profile of woman with mountain backdrop

What is Tiny Waste?

Week 0

About me

Last year, my husband and I moved out of Brooklyn, New York and took a five month honeymoon walking from Georgia to Maine on the Appalachian Trail. We carried backpacks with everything we needed to survive, including a tent, sleeping quilt, two sets of clothes, a pot and two sporks. We showered once a week, resupplied food every few days and because hiker’s are encouraged to “leave no trace,” we schlepped our garbage for days at a time.

This simple lifestyle significantly altered our perspective about what we need to be happy. For my husband and I, there is no physical thing that brings us as much joy as being together on top of a mountain. We gained appreciation for life’s most simple pleasures, such as having constant access to clean water and hot food as well as having shelter in a storm and sleeping in a bed. And by having such a physical connection to the waste we produced, we realized how much we are contributing to landfills.

At the end of our five month hiatus from the real world, we felt overwhelmed by all of the excess in our lives. So, I started doing a little research on a movement I’ve been hearing about over the last couple of years, Zero Waste. At first glance, it felt a little pretentious, kind of excessive, and pretty pricey to execute. However, once I made time to educate myself on what this lifestyle is all about, I felt eager to join the cause.

Quick facts

The average American produces five pounds of waste per day. That’s 1,825 pounds per year, PER PERSON. In 2018, the US alone produced 292.4 million tons of waste, 50% of which ended up in landfills. As Live Science put it, “Landfills are not designed to break down waste, only to store it, according to the NSWMA. But garbage in a landfill does decompose, albeit slowly and in a sealed, oxygen-free environment. Because of the lack of oxygen, bacteria in the waste produce methane gas, which is highly flammable and dangerous if allowed to collect underground. It is also a potent greenhouse gas and contributes to global warming.”

And y’all, global warming is terrifying. Truly. The effects of climate change may feel like a distant threat, but we are already seeing the devastation in record wildfires and hurricanes. If you aren’t freaked out by global warming, go ahead and add “The Uninhabitable Earth” by David Wells to your reading list. Here’s a little taste of the horror in our future, as per the author, "It's projected that if we don't avoid 2 degrees of warming, 153 million people will die from air pollution alone. That is the equivalent of 25 Holocausts," he says. "And since 2 degrees is about our best-case scenario, I think it's, practically speaking, baked in."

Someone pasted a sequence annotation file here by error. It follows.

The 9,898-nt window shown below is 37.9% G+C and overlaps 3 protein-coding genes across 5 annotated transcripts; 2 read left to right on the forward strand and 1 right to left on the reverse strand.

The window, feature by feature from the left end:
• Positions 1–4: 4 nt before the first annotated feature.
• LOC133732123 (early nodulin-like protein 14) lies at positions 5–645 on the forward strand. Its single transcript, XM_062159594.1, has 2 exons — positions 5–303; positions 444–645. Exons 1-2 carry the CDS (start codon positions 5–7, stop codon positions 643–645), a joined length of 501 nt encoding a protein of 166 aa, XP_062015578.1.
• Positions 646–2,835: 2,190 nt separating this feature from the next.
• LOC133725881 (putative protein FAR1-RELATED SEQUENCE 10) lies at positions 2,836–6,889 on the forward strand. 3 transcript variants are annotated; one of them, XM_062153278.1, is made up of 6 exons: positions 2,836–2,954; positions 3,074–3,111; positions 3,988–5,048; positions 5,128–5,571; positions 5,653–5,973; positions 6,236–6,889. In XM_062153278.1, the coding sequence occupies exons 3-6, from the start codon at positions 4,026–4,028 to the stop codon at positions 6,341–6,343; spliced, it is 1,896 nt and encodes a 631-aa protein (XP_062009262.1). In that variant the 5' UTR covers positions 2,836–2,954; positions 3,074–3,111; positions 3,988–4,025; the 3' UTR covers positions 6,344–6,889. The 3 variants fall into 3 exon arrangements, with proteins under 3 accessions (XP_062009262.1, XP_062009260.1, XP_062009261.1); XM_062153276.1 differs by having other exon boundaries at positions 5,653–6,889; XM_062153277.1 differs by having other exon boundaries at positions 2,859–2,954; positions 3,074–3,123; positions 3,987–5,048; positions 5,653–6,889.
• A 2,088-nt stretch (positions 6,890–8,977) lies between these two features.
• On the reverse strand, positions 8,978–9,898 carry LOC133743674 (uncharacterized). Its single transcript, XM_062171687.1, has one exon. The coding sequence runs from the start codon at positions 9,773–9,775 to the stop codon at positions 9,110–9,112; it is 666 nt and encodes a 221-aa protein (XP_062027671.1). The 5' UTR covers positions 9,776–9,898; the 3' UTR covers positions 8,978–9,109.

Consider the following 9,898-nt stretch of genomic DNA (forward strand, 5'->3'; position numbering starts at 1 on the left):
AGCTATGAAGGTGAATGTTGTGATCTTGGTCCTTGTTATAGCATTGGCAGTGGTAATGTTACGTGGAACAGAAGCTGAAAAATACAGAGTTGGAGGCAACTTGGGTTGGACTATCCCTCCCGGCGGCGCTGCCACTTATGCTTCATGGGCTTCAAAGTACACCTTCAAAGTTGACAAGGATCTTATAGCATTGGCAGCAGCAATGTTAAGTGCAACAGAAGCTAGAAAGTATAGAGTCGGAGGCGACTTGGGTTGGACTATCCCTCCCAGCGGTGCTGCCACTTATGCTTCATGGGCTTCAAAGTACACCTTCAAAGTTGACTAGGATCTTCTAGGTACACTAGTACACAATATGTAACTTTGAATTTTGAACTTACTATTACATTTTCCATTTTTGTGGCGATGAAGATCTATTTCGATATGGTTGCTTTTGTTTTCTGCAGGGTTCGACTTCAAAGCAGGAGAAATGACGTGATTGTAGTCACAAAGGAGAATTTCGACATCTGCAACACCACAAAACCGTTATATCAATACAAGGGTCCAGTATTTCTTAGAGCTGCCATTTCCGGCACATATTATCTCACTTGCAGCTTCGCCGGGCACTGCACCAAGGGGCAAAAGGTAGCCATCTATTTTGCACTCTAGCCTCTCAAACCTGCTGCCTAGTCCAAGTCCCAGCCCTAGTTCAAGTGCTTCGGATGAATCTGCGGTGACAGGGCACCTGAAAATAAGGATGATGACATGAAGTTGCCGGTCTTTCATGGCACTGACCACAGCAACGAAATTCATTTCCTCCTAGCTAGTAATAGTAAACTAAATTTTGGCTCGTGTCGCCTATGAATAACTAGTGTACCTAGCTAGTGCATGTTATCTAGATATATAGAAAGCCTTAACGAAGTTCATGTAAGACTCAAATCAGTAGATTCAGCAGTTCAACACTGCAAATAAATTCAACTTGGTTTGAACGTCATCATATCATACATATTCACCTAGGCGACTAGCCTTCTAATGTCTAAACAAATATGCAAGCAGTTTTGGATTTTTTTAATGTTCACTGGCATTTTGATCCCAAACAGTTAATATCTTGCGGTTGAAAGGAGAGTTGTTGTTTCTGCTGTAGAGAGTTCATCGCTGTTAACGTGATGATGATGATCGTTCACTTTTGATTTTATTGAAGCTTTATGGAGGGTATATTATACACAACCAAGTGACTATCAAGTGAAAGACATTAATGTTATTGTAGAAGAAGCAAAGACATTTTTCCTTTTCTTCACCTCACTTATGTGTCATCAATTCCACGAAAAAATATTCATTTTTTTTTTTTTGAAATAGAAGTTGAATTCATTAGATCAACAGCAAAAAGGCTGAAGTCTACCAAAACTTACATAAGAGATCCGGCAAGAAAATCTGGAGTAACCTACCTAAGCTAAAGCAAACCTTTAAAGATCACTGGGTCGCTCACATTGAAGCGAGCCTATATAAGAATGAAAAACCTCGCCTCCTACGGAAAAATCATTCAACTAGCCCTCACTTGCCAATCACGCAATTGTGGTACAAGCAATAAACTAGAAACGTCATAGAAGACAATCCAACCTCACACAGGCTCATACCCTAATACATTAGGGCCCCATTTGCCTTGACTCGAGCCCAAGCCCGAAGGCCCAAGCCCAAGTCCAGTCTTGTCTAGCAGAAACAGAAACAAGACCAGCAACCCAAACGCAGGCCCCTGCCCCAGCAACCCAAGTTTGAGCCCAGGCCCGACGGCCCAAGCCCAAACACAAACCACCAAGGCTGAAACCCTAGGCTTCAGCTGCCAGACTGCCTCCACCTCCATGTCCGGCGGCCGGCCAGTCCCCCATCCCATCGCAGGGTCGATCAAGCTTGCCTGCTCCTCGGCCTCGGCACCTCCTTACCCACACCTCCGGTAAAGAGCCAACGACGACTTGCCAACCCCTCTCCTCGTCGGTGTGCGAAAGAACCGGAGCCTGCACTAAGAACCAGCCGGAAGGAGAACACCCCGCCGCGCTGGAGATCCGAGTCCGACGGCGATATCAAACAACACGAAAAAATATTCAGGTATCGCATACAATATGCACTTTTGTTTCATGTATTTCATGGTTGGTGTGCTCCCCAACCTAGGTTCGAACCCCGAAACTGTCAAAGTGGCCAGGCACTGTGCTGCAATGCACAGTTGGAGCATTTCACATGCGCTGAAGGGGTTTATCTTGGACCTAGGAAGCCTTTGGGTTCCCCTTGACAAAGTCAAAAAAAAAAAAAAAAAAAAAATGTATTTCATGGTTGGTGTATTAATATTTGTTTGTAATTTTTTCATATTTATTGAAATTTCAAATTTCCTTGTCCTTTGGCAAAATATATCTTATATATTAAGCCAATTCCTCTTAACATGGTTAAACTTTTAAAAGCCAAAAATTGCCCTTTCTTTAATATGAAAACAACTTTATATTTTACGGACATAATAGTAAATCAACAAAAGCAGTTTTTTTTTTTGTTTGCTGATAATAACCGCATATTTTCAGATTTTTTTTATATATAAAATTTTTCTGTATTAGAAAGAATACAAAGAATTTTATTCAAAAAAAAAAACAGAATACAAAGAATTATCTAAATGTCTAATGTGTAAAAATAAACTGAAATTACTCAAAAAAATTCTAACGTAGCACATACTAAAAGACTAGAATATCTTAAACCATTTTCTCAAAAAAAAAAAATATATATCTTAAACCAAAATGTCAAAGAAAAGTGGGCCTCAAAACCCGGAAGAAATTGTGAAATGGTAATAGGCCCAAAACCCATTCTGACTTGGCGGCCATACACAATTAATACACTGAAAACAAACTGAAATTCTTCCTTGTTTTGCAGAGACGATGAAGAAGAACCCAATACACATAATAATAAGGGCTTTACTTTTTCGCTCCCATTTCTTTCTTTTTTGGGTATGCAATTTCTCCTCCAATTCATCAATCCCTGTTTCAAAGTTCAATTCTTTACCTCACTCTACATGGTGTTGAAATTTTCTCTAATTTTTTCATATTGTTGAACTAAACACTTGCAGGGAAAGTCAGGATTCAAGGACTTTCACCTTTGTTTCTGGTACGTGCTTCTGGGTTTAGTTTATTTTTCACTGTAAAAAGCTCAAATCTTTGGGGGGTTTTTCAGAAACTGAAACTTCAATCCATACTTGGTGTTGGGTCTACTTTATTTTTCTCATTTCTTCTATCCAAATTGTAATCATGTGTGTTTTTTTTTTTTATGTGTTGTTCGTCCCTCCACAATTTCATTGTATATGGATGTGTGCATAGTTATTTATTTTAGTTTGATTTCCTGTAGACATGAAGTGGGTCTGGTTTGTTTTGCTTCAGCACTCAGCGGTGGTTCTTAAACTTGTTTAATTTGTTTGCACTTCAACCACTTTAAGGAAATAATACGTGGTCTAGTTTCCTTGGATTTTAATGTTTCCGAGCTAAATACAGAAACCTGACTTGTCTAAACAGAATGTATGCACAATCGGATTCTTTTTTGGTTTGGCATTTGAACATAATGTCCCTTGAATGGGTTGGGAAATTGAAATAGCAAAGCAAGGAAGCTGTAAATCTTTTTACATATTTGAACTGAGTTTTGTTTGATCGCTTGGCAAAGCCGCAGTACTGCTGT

Please allow me a few moments to mourn our impending doom...

The 5 Rs of zero waste

Ok! Moving forward...the most basic goal of the zero waste movement is to stop filling landfills with garbage by following the 5 R’s:

  1. Refuse - say no to single use plastics
  2. Reduce - consume less
  3. Reuse - keep items out of the landfill by repairing or upcycling them
  4. Rot - compost biodegradable waste
  5. Recycle - everything else

It didn’t take much research for me to understand the importance of reducing my landfill contributions and offsetting my carbon emissions. When my future children and grandchildren ask me if I did everything I could to conserve the planet for them, I want to be able to answer with a resounding Yes! Still, the idea of giving up plastic and changing my environmentally harmful habits overnight feels overwhelming and unrealistic, like sprinting a marathon without ever having run a mile. So, using the 5 R's, I’ve made a plan that I will be more likely to stick to and over the next year, I’ll ease into a zero waste lifestyle.

The Tiny Waste resolution

Ladies and Gentlemen, I present to you my Tiny Waste Resolution:

  1. I’ll tackle one waste problem per week for a year. This could mean swapping single use items for reusable ones or changing a harmful habit.
  2. Every week I’ll “Make the Change” with a craft project that helps implement a habit, produces a reusable swap, or upcycles old materials.
  3. And because I’m well aware that my efforts alone will not save the planet, I’m going to write one letter per week to a business that I love, but would like to see more of an eco-friendly effort from.

It’s no coincidence that the name sounds more like a weight loss program. I do want to lose weight, but instead of on my body, it’s from my trash can! Like any successful slim down, I’m making small lifestyle changes, instead of crash dieting. I will allow myself to make mistakes without giving up on my goal. And I’ll try to keep in mind that his movement is about many people making small changes rather than a few people making big changes.

Over the next 52 weeks, I’ll post my weekly goals, product reviews, DIY projects and progress reports so others can follow along and hopefully shrink their own waste.

10 Disturbing Facts That Made Me Want To Go Zero Waste →